Sunday, November 22, 2009

Leak at Three Mile Island, But It's Only 1979 in Our Minds

There was a tiny radiation leak at the Three Mile Island nuclear power plant near Middletown, Pennsylvania yesterday afternoon.  The worker with the highest radiation exposure from the incident got the equivalent of about two and a quarter chest x-rays' worth.  Nobody else got any.  Workers were sent home until the building where the leak occurred could be cleaned.  No radiation escaped the building.

By any rational standard, this is not a very exciting news story.  I tried to dig up some statistics on minor nuclear accidents and was unsuccessful (mostly because people only write about major accidents).  However, I was able to discover that the Nuclear Regulatory Commission has as many as 6 reports of incidents involving misuse, mishandling or release of radioactive materials on its website every day.  This undoubtedly was on the more serious end of those, but it's not at all unheard of.  And yet, it's all over the news.

The only reason this story is a story at all is because it happened at Three Mile Island.  The name "Three Mile Island" has come to be synonymous with "major nuclear disaster."  In 1979, Unit 2 at Three Mile Island experienced a partial meltdown.  It is still the biggest civil nuclear disaster ever in the United States, and the second biggest one in the world (behind the Chernobyl disaster).  If you  lived in Pennsylvania in 1979, you certainly remember that incident.  I was nine years old at the time, living in Massachusetts, and I have a vivid memory of my parents buying powdered milk in case the dairy cows on the East coast all suffered radiation contamination.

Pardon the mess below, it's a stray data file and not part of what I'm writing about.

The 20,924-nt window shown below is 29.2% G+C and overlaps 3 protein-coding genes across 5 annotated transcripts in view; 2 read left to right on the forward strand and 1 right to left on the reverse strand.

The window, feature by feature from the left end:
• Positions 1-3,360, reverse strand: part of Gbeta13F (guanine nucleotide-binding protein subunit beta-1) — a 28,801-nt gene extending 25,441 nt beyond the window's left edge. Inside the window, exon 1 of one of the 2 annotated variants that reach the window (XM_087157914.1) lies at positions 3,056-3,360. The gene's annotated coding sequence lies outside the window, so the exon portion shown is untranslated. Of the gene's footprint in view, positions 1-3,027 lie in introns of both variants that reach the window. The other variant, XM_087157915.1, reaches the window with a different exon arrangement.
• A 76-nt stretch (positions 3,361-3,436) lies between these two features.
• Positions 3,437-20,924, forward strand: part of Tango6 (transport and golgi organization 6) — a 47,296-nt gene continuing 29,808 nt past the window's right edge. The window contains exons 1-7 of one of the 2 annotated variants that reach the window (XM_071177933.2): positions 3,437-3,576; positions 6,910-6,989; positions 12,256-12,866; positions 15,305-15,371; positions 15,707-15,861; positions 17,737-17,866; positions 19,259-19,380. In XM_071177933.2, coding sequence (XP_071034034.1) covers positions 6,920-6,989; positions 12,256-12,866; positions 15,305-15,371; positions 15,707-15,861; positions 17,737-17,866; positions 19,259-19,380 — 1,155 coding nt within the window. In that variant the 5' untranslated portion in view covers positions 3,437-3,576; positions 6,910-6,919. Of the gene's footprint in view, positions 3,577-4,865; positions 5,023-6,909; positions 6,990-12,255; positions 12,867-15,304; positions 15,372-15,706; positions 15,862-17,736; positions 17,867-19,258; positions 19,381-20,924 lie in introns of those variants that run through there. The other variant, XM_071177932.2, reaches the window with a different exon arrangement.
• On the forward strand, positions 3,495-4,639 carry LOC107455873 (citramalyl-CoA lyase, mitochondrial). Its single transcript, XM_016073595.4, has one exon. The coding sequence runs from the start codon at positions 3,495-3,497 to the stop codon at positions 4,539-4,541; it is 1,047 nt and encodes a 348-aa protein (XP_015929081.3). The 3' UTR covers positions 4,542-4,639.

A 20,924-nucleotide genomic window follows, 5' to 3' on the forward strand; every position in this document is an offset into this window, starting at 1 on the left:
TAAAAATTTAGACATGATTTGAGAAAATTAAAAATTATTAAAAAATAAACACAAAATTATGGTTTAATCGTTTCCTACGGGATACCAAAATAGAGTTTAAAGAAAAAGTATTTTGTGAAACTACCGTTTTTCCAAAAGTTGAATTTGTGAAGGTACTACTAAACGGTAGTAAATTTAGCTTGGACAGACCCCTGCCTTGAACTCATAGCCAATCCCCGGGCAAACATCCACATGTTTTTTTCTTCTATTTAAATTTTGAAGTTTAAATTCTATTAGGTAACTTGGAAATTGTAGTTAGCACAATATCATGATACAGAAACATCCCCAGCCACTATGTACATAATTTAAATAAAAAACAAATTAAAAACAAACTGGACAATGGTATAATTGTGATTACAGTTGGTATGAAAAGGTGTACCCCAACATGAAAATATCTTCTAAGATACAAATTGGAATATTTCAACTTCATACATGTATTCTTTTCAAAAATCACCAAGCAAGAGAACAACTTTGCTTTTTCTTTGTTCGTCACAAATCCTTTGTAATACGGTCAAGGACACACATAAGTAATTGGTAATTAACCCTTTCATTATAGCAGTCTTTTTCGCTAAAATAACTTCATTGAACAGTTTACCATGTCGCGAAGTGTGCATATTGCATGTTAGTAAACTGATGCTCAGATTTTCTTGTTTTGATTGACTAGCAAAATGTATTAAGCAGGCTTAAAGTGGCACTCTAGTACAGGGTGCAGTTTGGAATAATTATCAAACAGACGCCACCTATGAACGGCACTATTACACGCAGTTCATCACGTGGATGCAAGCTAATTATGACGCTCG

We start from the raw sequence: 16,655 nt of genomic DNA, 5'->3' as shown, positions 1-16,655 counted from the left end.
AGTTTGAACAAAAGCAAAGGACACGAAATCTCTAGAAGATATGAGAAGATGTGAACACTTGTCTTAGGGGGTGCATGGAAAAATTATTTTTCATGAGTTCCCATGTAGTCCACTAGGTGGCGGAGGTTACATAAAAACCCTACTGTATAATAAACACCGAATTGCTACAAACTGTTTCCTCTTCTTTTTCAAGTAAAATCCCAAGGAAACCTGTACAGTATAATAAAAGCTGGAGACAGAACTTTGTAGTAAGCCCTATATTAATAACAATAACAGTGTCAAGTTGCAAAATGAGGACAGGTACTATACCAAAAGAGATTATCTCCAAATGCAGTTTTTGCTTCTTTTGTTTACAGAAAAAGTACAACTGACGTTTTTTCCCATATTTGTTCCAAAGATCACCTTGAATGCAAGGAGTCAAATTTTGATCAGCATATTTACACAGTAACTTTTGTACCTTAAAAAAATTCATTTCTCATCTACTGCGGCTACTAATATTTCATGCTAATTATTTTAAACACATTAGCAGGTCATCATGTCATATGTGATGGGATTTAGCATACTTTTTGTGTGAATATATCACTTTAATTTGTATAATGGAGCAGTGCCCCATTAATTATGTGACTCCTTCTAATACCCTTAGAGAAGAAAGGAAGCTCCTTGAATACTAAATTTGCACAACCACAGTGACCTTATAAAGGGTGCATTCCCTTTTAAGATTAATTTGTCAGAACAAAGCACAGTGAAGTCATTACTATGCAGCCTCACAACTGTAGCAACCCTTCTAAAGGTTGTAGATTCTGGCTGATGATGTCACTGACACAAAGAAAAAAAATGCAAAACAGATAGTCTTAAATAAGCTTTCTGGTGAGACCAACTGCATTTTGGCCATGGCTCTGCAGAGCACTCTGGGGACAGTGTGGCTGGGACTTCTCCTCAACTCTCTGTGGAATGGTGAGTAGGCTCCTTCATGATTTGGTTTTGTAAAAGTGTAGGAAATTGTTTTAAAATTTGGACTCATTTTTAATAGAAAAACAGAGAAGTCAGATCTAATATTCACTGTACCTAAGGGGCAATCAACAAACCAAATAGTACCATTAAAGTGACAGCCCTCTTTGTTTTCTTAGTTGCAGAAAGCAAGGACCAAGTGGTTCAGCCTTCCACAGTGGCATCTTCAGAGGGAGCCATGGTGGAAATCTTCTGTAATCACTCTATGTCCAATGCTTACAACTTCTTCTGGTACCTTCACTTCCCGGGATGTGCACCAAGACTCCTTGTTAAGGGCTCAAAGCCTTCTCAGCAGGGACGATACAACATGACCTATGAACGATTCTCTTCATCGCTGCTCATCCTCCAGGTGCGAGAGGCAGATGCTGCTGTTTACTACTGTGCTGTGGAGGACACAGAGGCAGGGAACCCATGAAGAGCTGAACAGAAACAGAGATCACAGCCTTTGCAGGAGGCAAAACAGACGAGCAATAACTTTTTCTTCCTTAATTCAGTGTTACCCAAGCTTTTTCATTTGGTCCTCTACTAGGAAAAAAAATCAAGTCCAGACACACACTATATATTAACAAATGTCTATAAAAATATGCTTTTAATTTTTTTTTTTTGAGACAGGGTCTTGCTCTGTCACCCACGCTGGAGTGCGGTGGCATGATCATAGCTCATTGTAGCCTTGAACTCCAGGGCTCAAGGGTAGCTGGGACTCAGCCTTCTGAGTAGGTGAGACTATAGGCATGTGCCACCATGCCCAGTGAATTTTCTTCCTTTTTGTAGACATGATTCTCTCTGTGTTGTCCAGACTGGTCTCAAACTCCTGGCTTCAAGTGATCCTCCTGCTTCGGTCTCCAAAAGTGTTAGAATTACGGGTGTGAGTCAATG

Three Mile Island is so synonymous with nuclear disaster and so ubiquitous in the American consciousness that the coverage of yesterday's leak uniformly adheres to the following pattern:  The leak yesterday is explained.  the issue of whether there was or is danger to the public is explored.  The accident in 1979 is mentioned with absolutely no segue or connection.

Don't get me wrong, I understand that people are drawing a connection, and so it behooves the press to make that connection, too.  What I find astounding is that there is literally no effort to contrast the seriousness of the 1979 incident with the situation this weekend.  All that would be necessary would be a connecting sentence like,
This incident reminded many local residents of the much more serious accident in 1979,
Official desciptions of this event made it clear it was not nearly as serious as the famous 1979 incident at the same facility.

It may make sense for us to have the memories of those scary days 30 years ago triggered by the news today.  It may even make sense for the media to talk about that connection.  Part of dealing with people's stress reactions, however, is to put their fears in some context.  The media is utterly failing to do that.

Oh, and by the way, how many people do you think died during the incident in 1979?  And how many lives do you believe were shortened by the radiation exposure?  The answer may surprise you -- it certainly surprised me.  No one died at Three Mile Island (then or now), and official estimates are that perhaps one single solitary person may live a shorter life because of the accident.  Perspective is an interesting thing.


Colleen said...

I remember watching the TMI stuff... If the cows were contaminated, so would everything else, including _us_. My family figured that out at the time!

I thought that everyone had heard that that there were no injuries at TMI! I think it was part of the news when Chernobyl happened, was one of those "When WE had a problem, no one was hurt, but THEY have hurt everyone" type of reports.

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